...currently reading.....

Kristin Lavransdatter, by Sigrid Undset

...last read.....

Trout, by Ray Bergman
Embed? Win!

Fantastic Contraption

Powered by: MySpace Games >br?

Sunday, March 05, 2006


How to select an acoustic guitar, courtesy of G-Had:

1. Intonation: Play the harmonic at the 12th fret, and then play the note at
the 12th fret. Do this on all strings. If *any* string sounds different (they should be the same note), put that guitar away, you won't get proper intonation. Use a tuner if you don't trust your ears (but note that how hard you press the string at the 12th fret can bring it in or out of tune - do what is natural and try this with a friends high-end guitar first if you want to see what is possible, like a Gibson, Taylor, or Martin.)

2. Check string height: I happen to like fairly low action on my guitars, because I do not have a rough right hand technique. (To put it simply, I play lightly, it has been a problem at times). I like the strings only high enough so that they don't buzz, which leads us to...

3. Frets: Make sure the frets are nice and even along the edge of the fretboard. I don't like them to feel sharp or anything - if I run clothe along the edge (like a shirt sleeve), it should not get caught up! Look closely at the frets, if the crown (top) is thicker on some frets than others than you know that the frets were laid out on an uneven fretboard and then leveled out until they were the same height - the luthier should then recrown every fret so that the tops look even. On a cheaper acoustic, this will usually *not* be the case, so an uneven fretboard is indicated by some frets having to be leveled down more than others. Look at a Taylor if you want to really see what frets should look like (I gotta get me one of them!). Play EVERY note from the 1st fret to the 13th fret on each string. None of them should buzz.

4. Dead notes: Play each string open, they should ring out about the same. Now check each note, for what you want to do, you only need to check for this on the first 5 frets. (If you were plunking $1,000-2,000, then that would be different.) Sometimes, by accident, the harmonics of a string get canceled out by guitar construction. The best way to test this is to play the 1st fret, then the 2nd fret and notice if one is not as loud. Compare each fret only with it's neighbor. Don't compare the 1st fret with the open string, though - those will never ring the same. You might think this is picky, but if you happen to have a dead note on the third fret of the 5th string (C), then this will bug you. Chances are pretty good that you won't find one - so don't think you are doing anything wrong at this stage if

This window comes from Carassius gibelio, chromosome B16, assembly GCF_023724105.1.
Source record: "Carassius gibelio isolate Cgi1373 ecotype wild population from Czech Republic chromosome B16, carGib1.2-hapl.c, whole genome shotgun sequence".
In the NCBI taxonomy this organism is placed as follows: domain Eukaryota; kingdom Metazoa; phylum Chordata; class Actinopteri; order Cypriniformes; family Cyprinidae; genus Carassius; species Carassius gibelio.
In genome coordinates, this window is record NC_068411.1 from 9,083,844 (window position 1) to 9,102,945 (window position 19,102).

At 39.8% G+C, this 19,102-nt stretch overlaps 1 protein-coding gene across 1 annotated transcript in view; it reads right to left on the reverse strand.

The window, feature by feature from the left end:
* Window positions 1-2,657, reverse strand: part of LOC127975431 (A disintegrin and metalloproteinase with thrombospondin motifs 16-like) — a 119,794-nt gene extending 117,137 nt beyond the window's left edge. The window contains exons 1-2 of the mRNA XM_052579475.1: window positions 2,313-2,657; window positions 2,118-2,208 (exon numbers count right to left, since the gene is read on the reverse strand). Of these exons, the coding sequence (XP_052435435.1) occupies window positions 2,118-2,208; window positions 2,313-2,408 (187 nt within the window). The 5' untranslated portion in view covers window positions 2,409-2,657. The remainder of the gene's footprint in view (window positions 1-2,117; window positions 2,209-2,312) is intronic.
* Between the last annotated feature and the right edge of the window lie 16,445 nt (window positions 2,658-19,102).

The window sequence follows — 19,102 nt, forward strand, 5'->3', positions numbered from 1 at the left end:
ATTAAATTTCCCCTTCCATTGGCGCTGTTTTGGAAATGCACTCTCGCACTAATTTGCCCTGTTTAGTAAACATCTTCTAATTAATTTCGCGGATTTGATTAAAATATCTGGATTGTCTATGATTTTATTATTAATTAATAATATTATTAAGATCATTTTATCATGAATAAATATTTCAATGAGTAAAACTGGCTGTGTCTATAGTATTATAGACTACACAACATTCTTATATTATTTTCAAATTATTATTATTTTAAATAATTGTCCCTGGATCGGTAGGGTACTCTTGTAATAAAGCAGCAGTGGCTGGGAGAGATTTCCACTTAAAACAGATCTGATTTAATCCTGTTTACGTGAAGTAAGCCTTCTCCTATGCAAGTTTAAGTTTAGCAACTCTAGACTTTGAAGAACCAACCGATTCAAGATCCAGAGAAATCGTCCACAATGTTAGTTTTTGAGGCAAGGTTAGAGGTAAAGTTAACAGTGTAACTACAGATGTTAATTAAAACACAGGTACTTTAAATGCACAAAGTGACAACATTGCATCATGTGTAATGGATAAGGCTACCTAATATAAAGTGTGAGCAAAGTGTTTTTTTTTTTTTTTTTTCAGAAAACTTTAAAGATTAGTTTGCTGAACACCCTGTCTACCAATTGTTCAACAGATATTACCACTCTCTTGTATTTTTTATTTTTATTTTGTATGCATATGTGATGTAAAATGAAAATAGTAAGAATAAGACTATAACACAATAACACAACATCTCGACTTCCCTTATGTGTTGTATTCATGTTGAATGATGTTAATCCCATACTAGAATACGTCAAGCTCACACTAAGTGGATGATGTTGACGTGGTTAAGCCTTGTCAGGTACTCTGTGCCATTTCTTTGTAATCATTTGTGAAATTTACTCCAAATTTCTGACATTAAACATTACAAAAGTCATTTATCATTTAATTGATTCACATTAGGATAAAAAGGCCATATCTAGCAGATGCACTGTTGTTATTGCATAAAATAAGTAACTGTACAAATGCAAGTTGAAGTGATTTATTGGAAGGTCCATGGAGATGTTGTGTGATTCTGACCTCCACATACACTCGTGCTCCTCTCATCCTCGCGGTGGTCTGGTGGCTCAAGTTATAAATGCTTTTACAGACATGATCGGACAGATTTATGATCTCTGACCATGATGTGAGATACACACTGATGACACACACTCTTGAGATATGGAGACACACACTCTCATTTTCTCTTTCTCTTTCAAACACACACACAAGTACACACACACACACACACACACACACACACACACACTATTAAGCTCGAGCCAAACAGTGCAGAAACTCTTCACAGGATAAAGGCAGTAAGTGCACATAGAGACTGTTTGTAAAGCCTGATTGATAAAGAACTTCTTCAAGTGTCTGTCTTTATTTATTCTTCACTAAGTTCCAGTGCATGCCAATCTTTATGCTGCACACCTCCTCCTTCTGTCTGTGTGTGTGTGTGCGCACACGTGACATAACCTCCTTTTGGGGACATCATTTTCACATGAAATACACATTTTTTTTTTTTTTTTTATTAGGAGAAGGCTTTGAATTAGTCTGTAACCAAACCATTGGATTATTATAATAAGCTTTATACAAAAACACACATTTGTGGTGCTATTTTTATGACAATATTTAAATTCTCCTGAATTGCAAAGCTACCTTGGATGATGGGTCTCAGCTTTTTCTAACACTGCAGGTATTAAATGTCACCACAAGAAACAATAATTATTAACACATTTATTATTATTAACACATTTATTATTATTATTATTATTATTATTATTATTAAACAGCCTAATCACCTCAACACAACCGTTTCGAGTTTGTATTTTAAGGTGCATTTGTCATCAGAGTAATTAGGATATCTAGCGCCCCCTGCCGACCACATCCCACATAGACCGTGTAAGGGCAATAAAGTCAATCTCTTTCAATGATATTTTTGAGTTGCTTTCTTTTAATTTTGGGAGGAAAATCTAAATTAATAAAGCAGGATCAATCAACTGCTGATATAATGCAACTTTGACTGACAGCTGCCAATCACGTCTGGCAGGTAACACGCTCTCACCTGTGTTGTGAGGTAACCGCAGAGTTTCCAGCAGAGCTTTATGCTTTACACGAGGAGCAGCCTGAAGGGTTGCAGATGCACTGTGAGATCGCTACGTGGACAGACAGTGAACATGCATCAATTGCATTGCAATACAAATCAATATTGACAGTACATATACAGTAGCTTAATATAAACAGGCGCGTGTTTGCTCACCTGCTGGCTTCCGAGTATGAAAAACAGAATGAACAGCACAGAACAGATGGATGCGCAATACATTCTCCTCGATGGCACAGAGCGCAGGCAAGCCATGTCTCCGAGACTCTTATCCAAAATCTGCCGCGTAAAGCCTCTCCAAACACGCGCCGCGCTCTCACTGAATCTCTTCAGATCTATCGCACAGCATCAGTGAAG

nothing appears.

Most importantly, if any sales staff are watching you, you will REALLY look like you know what you are doing and intimidate them. If they don't know anything, then you look like you are searching for mojo or something. If they do know a thing or two, they will appreciate what you are doing.

5. Neck: Hold the guitar up like a shotgun and stare up the neck from the saddle to the nut. There is a gentle curve to a guitar neck, and you shouldn't see any twisting. If there was, steps 1-4 probably would have weeded that guitar out.

6. Body/Construction: The lighter the guitar, usually the better. The strings don't do all the work, the whole guitar vibrates and produces sound on the sound board. A heavy solid-wood guitar means that the bracing is too thick, or there is too much glue. Of course, you are not interested in a laminate guitar (plywood) - you want a solid top sides and back. (Personally, I don't care if the neck/headstock are constructed from more than one piece of wood). Try to guess where some of the bracing is under the sound board and tap rather hardly with the side of your thumb. The guitar should not "knock back," indicating something is loose under there.
I had a classical guitar that had this problem.

7. Finish: I am not too concerned about the finish of a guitar. The more you play it, the more dings and scratches it will get. It is for making music, and not art. I don't even get upset when one of of the kids in the youth guitar group bangs their tuning peg against my $1,500 Martin. I have about 5 or 6 dings in the soundboard since I started teaching them on Sunday nights. Better than having the guitar stay in the case. Use this last area only to determine which of the remaining 2-3 guitars (out of 10-12 possibly) you should choose.



This page is powered by Blogger. Isn't yours?